A ferry, and later bridge, on the River Forth at Stirling brought wealth and strategic influence, as did its tidal port at Riverside.Major battles during the Wars of Scottish Independence took place at the Stirling Bridge in 1297 and at the nearby village of Bannockburn in 1314 involving William Wallace and Robert the Bruce respectively.The Stirling seal only has the second part and it's slightly different.Stirling was first declared a royal burgh by King David in the 12th century, with later charters reaffirmed by subsequent monarchs.One of the principal royal strongholds of the Kingdom of Scotland, Stirling was created a royal burgh by King David I in 1130.In 2002, as part of Queen Elizabeth's Golden Jubilee, Stirling was granted city status.The poet King was educated by George Buchanan and grew up in Stirling.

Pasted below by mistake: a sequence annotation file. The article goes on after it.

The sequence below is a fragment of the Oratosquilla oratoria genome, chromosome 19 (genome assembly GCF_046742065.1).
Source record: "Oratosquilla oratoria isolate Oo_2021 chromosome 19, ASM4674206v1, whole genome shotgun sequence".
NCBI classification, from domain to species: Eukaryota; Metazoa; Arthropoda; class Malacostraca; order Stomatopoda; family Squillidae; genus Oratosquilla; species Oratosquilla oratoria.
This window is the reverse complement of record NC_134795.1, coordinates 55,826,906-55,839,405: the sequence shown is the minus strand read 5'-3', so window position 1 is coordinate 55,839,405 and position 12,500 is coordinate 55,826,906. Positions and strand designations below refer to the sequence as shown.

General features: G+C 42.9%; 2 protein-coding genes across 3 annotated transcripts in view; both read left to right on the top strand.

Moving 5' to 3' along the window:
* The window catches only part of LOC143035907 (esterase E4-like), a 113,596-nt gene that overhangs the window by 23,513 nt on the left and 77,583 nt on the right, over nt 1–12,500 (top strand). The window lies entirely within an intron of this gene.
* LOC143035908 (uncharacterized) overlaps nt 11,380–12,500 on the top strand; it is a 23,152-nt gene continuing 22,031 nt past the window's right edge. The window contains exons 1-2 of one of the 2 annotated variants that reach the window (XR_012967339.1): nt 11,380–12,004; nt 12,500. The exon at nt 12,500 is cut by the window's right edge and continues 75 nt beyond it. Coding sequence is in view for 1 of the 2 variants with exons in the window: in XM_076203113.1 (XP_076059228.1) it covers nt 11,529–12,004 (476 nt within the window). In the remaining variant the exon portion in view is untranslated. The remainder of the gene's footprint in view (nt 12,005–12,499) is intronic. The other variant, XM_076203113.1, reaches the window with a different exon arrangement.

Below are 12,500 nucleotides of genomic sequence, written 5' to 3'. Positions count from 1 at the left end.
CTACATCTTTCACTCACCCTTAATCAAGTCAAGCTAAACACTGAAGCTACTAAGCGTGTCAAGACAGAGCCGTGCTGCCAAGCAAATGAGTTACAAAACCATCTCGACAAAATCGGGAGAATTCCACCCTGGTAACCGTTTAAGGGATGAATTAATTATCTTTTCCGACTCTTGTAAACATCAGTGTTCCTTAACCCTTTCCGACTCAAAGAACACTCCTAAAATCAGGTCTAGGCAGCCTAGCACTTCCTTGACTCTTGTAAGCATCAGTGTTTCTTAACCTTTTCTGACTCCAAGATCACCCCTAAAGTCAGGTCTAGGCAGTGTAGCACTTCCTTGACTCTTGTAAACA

Stirling also has a medieval parish church, the Church of the Holy Rude, where, on 29 July 1567, the infant James VI was anointed King of Scots by the Bishop of Orkney with the service concluding after a sermon by John Knox.
The railways did provide opportunity too with one Riverside company selling their reaping machines as far afield as Syria and Australia.
Similarly, in 1861, a company making baby carriages was set up.
After the battle of Stirling Bridge, Wallace wrote to the Hanseatic leaders of Lübeck and Hamburg to encourage trade between Scottish ports (like Stirling) and these German cities.
The king died at the Battle of Sauchieburn by forces nominally led by his son and successor James IV.